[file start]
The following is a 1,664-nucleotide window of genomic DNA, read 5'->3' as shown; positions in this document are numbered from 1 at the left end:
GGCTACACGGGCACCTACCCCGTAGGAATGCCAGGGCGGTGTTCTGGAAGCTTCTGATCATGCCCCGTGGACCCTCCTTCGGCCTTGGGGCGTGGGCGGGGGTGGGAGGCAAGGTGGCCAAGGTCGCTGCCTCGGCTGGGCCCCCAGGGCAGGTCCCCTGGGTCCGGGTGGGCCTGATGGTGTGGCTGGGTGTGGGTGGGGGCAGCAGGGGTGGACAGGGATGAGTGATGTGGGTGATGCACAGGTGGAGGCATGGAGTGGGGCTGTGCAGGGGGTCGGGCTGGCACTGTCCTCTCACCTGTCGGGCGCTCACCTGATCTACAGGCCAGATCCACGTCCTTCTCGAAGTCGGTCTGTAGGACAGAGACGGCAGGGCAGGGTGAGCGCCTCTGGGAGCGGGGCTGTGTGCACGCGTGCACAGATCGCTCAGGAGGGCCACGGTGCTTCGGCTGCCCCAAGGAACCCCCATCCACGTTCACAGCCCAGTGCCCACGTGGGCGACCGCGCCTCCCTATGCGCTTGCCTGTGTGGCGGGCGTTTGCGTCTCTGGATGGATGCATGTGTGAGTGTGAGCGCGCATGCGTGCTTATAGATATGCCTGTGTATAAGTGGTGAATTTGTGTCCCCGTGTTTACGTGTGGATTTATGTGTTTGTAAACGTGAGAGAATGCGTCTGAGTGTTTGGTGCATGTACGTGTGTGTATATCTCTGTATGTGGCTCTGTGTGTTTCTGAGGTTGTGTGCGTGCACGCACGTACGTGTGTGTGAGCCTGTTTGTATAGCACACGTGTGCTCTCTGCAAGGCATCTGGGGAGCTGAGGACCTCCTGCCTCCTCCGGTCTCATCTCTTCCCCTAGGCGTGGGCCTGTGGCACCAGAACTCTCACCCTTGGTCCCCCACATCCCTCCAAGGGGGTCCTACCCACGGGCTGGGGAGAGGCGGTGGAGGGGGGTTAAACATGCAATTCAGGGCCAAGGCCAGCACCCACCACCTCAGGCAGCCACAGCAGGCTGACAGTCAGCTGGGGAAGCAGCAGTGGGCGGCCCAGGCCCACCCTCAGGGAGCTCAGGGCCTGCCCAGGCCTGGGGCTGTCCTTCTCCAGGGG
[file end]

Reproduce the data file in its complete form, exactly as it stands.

The following is a 1,664-nucleotide window of genomic DNA, read 5'->3' as shown; positions in this document are numbered from 1 at the left end:
GGCTACACGGGCACCTACCCCGTAGGAATGCCAGGGCGGTGTTCTGGAAGCTTCTGATCATGCCCCGTGGACCCTCCTTCGGCCTTGGGGCGTGGGCGGGGGTGGGAGGCAAGGTGGCCAAGGTCGCTGCCTCGGCTGGGCCCCCAGGGCAGGTCCCCTGGGTCCGGGTGGGCCTGATGGTGTGGCTGGGTGTGGGTGGGGGCAGCAGGGGTGGACAGGGATGAGTGATGTGGGTGATGCACAGGTGGAGGCATGGAGTGGGGCTGTGCAGGGGGTCGGGCTGGCACTGTCCTCTCACCTGTCGGGCGCTCACCTGATCTACAGGCCAGATCCACGTCCTTCTCGAAGTCGGTCTGTAGGACAGAGACGGCAGGGCAGGGTGAGCGCCTCTGGGAGCGGGGCTGTGTGCACGCGTGCACAGATCGCTCAGGAGGGCCACGGTGCTTCGGCTGCCCCAAGGAACCCCCATCCACGTTCACAGCCCAGTGCCCACGTGGGCGACCGCGCCTCCCTATGCGCTTGCCTGTGTGGCGGGCGTTTGCGTCTCTGGATGGATGCATGTGTGAGTGTGAGCGCGCATGCGTGCTTATAGATATGCCTGTGTATAAGTGGTGAATTTGTGTCCCCGTGTTTACGTGTGGATTTATGTGTTTGTAAACGTGAGAGAATGCGTCTGAGTGTTTGGTGCATGTACGTGTGTGTATATCTCTGTATGTGGCTCTGTGTGTTTCTGAGGTTGTGTGCGTGCACGCACGTACGTGTGTGTGAGCCTGTTTGTATAGCACACGTGTGCTCTCTGCAAGGCATCTGGGGAGCTGAGGACCTCCTGCCTCCTCCGGTCTCATCTCTTCCCCTAGGCGTGGGCCTGTGGCACCAGAACTCTCACCCTTGGTCCCCCACATCCCTCCAAGGGGGTCCTACCCACGGGCTGGGGAGAGGCGGTGGAGGGGGGTTAAACATGCAATTCAGGGCCAAGGCCAGCACCCACCACCTCAGGCAGCCACAGCAGGCTGACAGTCAGCTGGGGAAGCAGCAGTGGGCGGCCCAGGCCCACCCTCAGGGAGCTCAGGGCCTGCCCAGGCCTGGGGCTGTCCTTCTCCAGGGG